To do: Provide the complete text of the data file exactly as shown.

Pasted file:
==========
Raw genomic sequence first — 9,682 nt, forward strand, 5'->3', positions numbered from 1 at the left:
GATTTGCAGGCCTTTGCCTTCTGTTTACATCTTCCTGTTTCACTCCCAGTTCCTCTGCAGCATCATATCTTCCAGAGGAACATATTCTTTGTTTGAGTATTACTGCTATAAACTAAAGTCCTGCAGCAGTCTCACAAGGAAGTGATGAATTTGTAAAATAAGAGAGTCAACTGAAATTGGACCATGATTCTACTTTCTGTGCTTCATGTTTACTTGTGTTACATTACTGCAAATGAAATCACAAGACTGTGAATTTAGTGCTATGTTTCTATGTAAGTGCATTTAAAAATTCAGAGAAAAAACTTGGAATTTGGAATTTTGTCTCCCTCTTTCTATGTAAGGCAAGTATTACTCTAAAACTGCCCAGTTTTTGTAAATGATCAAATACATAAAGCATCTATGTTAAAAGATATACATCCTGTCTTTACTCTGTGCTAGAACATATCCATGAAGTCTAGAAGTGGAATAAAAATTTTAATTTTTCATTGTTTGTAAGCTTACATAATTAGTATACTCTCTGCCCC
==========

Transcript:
Raw genomic sequence first — 9,682 nt, forward strand, 5'->3', positions numbered from 1 at the left:
GATTTGCAGGCCTTTGCCTTCTGTTTACATCTTCCTGTTTCACTCCCAGTTCCTCTGCAGCATCATATCTTCCAGAGGAACATATTCTTTGTTTGAGTATTACTGCTATAAACTAAAGTCCTGCAGCAGTCTCACAAGGAAGTGATGAATTTGTAAAATAAGAGAGTCAACTGAAATTGGACCATGATTCTACTTTCTGTGCTTCATGTTTACTTGTGTTACATTACTGCAAATGAAATCACAAGACTGTGAATTTAGTGCTATGTTTCTATGTAAGTGCATTTAAAAATTCAGAGAAAAAACTTGGAATTTGGAATTTTGTCTCCCTCTTTCTATGTAAGGCAAGTATTACTCTAAAACTGCCCAGTTTTTGTAAATGATCAAATACATAAAGCATCTATGTTAAAAGATATACATCCTGTCTTTACTCTGTGCTAGAACATATCCATGAAGTCTAGAAGTGGAATAAAAATTTTAATTTTTCATTGTTTGTAAGCTTACATAATTAGTATACTCTCTGCCCC